Before setting up your next packaging line, consider these pros and cons of one-piece packaging machines: container control and floor space, flexibility, and maintenance.
Monoblock packaging machines combine two or more main functions in a single machine. The term is most commonly used to describe systems at the head of a bottling line, but can apply to other machinery as well.
For example, this machine integrates filling, capping and labeling in one machine at around 80 products per minute.
For primary packaging, monobloc machines combine filling, capping and labeling operations on the same machine frame. Photo courtesy of Chase-Logeman Corp.
On a larger scale, other packaging machine manufacturers offer high-speed one-piece machines that blow, fill and cap on a single machine at speeds of 1,300 bottles per minute or more.
At the end of the line, one-piece machines can combine several secondary packaging functions on the same frame, such as a former-wrapping-box-sealing machine.
Monobloc machines offer many advantages. Most relevant are (1) better container control and (2) floor space efficiency.
In a typical bottling line, filling and capping are separate systems. The bottle enters the filler and is captured and positioned with a jackscrew, star wheel or other package handling device. The bottle is filled and then released. A conveyor takes it to the capper where it must be captured and controlled again.
If the machines are separate, there must be a control system to match the speed of the capper to the filler. On low speed lines, this is usually a sensor that starts the capper when the bottles come up and stops it when the bottles run out. More sophisticated systems can vary the speed of the capper to maintain a constant backlog.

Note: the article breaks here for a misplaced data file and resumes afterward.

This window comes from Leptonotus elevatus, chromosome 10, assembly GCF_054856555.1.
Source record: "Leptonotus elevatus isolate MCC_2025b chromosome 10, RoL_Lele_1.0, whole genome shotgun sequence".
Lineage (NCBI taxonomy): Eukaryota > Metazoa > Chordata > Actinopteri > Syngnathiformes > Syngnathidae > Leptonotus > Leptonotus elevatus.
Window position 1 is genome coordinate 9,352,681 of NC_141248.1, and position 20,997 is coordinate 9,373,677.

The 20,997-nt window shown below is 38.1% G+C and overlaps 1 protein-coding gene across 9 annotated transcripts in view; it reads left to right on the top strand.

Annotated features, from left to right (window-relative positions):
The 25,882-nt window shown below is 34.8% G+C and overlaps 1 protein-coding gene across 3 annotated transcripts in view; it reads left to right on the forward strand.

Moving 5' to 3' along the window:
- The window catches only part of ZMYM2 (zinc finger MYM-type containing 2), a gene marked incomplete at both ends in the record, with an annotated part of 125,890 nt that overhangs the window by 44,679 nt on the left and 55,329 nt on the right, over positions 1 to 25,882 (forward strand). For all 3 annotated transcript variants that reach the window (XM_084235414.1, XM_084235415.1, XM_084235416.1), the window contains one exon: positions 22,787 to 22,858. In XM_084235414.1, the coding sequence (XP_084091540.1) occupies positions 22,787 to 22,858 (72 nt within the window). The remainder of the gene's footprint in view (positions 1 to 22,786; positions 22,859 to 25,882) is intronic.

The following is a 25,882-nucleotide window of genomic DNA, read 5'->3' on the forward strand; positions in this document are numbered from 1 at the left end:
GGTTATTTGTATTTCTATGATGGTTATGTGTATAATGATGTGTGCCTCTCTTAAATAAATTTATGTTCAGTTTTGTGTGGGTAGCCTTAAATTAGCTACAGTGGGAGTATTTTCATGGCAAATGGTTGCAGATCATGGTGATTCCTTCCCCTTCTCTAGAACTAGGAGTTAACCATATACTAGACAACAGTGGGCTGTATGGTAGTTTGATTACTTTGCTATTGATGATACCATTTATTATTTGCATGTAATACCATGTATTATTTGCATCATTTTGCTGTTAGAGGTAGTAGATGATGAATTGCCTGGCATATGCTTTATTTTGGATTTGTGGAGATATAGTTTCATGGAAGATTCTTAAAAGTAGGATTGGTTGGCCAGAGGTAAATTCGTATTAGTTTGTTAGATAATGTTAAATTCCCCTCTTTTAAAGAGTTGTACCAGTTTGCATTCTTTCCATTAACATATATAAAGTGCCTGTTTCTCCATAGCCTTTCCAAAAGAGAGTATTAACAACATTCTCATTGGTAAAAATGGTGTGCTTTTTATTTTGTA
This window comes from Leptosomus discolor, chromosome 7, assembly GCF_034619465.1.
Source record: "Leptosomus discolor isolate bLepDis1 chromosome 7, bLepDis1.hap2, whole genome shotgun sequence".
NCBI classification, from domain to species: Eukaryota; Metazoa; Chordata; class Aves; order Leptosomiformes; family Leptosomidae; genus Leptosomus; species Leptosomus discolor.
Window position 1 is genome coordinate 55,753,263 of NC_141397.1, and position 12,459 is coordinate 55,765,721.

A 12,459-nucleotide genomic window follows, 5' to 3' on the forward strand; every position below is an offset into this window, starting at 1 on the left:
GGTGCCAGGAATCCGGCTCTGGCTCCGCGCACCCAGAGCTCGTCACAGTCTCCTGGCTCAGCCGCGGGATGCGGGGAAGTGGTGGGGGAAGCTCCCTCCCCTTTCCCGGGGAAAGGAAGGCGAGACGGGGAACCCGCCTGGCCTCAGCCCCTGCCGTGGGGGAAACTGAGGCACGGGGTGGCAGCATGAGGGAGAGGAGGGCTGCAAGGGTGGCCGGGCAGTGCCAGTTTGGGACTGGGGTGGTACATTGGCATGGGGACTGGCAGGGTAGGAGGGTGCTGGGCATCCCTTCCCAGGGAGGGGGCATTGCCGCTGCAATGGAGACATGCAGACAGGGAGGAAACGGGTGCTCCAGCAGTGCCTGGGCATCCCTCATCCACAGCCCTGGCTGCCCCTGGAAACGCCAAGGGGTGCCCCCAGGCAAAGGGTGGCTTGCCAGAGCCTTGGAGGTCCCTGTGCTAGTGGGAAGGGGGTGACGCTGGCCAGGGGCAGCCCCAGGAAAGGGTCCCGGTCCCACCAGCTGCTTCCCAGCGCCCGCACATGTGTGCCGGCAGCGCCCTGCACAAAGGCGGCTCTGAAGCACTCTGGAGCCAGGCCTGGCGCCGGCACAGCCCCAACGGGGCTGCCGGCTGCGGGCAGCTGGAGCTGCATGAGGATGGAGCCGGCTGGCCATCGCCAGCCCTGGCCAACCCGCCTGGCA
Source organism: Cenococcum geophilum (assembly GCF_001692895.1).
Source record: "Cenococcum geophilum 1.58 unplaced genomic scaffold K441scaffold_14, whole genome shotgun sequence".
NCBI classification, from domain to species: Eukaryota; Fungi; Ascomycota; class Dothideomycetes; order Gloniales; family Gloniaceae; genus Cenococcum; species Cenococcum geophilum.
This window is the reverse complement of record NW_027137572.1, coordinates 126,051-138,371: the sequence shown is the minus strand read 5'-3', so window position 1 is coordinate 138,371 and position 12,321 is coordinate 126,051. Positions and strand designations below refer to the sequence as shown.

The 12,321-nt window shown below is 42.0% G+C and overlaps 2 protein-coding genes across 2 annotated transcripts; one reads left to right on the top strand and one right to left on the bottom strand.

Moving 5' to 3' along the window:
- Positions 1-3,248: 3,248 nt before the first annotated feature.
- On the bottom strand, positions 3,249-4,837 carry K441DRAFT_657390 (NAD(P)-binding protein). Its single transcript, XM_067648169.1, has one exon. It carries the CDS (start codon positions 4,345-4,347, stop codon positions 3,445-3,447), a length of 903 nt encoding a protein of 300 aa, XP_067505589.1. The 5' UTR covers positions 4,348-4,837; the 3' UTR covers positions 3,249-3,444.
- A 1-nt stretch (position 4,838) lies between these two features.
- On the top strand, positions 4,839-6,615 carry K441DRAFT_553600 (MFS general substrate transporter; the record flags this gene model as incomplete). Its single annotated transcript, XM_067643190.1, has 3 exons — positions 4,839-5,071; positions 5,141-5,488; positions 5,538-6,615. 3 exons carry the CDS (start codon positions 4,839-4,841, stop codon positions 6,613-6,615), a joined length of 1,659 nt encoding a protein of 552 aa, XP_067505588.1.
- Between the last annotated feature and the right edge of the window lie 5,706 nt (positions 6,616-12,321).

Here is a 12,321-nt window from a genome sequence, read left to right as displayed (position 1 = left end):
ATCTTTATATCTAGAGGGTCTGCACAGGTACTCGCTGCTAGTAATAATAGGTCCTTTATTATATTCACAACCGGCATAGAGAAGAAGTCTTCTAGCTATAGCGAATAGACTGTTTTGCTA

In the past, some high-speed lines ran all the machines from a single large engine with a driveshaft physically connecting them. A synchronization screw synchronized the movement of the bottles between the machines.
These line shaft machines worked well controlling bottles through the line but were cumbersome. They were the forerunners of one-piece machines.
This brings us to the second big advantage of the monobloc: the floor space.
In the bottle filler-capper-labeler example above, each of the three machines, if stand-alone, could take up roughly the same floor space as the multi-function monoblock.
The monoblock measures approximately 6 x 6 feet (36 feet2). Individual machines can measure 4 x 4 feet each (48 feet2 total), not counting the connecting conveyors. Floor space is limited and expensive. Monoblocks conserve this precious resource.
It’s not just benefits. There are disadvantages.
One is flexibility. An individual load can be reused elsewhere in another line or even an industry. The same goes for the capper and labeler. A monoblock is designed for a specific series of operations. If the product requires a crimp cap instead of a screw cap, for example, it may be difficult or impossible to reconfigure the machine. If the marketing decides that the bottle should be rectangular instead of round, the labeler will no longer work. Standalone machines will have more flexibility for reconfiguration as packages change.
Another downside is maintainability. As more and more functions are crammed into a smaller space, the complexity multiplies and the machines become harder to work with.
If a stand-alone capper, for example, fails, it may be possible to cap by hand or bring another capper onto the line. If the capping, or any other section, of the one-piece machine fails, the whole machine is dead.
One-piece or several machines? Each approach has its attractions. Before deciding which one is right for your particular applications, consider them carefully.